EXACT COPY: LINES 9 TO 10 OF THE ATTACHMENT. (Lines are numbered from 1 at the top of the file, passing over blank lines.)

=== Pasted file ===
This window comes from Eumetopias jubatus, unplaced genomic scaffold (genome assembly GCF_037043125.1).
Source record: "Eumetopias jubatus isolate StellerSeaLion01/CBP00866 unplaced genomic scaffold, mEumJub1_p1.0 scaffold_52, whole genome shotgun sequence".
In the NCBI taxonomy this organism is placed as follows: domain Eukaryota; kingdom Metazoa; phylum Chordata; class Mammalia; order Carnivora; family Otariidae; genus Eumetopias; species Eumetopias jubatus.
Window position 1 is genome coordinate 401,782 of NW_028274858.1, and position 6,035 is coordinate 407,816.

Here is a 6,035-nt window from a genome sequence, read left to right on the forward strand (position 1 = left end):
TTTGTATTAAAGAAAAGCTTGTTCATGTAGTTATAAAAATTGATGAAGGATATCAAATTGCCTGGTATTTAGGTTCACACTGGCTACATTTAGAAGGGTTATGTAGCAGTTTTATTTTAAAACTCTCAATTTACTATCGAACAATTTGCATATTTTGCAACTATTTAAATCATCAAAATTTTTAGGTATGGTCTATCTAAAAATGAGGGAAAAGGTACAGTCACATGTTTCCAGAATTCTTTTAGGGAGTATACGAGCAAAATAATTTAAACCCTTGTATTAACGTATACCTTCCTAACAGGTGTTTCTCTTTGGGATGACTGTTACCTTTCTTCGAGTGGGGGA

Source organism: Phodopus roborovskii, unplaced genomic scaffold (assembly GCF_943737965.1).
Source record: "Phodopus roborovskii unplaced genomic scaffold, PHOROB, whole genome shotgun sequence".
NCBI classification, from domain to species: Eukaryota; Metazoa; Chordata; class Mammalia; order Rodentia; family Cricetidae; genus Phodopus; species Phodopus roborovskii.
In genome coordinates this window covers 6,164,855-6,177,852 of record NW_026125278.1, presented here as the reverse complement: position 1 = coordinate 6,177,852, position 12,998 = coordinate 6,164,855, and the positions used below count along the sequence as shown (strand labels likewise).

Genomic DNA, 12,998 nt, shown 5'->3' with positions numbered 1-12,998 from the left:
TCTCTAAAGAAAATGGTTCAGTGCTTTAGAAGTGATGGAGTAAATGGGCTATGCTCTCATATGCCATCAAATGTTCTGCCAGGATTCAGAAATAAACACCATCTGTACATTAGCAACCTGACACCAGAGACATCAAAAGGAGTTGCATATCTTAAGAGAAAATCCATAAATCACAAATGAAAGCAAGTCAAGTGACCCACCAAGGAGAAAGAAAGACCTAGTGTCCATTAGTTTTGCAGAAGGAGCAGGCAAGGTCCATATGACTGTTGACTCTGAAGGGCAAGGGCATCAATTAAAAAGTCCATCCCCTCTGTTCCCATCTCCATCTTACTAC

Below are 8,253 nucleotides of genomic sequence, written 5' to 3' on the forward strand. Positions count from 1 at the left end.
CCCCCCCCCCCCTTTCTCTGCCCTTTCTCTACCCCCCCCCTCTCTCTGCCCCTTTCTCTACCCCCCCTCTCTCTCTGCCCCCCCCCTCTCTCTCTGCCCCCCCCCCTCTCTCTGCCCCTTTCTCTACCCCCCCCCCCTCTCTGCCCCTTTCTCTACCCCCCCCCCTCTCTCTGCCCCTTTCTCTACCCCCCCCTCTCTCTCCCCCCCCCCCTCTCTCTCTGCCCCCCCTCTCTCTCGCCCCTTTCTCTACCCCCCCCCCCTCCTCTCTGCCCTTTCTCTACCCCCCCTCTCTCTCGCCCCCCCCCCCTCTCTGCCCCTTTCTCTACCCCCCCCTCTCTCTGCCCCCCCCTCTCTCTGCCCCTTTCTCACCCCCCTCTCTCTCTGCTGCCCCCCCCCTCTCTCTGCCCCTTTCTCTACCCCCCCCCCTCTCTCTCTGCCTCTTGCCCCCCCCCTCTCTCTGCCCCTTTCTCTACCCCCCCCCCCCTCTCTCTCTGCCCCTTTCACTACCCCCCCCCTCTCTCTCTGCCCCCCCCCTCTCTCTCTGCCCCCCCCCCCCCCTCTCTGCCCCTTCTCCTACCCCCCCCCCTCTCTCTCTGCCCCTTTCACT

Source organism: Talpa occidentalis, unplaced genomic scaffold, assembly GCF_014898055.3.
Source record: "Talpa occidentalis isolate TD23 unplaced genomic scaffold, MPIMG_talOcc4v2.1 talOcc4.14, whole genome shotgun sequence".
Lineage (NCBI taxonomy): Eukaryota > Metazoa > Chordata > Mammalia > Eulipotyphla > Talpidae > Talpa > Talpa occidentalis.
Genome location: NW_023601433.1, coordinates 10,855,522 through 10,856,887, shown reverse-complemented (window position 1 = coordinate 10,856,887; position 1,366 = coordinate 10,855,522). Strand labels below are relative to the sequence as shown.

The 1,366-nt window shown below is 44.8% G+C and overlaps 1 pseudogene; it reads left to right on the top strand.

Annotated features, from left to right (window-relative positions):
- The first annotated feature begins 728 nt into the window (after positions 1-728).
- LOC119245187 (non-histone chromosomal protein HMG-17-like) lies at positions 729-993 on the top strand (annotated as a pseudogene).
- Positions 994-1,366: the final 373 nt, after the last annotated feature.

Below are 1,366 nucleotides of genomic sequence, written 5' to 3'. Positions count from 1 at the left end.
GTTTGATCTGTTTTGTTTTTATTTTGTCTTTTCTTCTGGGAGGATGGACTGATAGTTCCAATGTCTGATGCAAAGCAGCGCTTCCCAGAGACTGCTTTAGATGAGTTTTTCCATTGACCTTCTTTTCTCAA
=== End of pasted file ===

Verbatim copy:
NCBI classification, from domain to species: Eukaryota; Metazoa; Chordata; class Mammalia; order Rodentia; family Cricetidae; genus Phodopus; species Phodopus roborovskii.
In genome coordinates this window covers 6,164,855-6,177,852 of record NW_026125278.1, presented here as the reverse complement: position 1 = coordinate 6,177,852, position 12,998 = coordinate 6,164,855, and the positions used below count along the sequence as shown (strand labels likewise).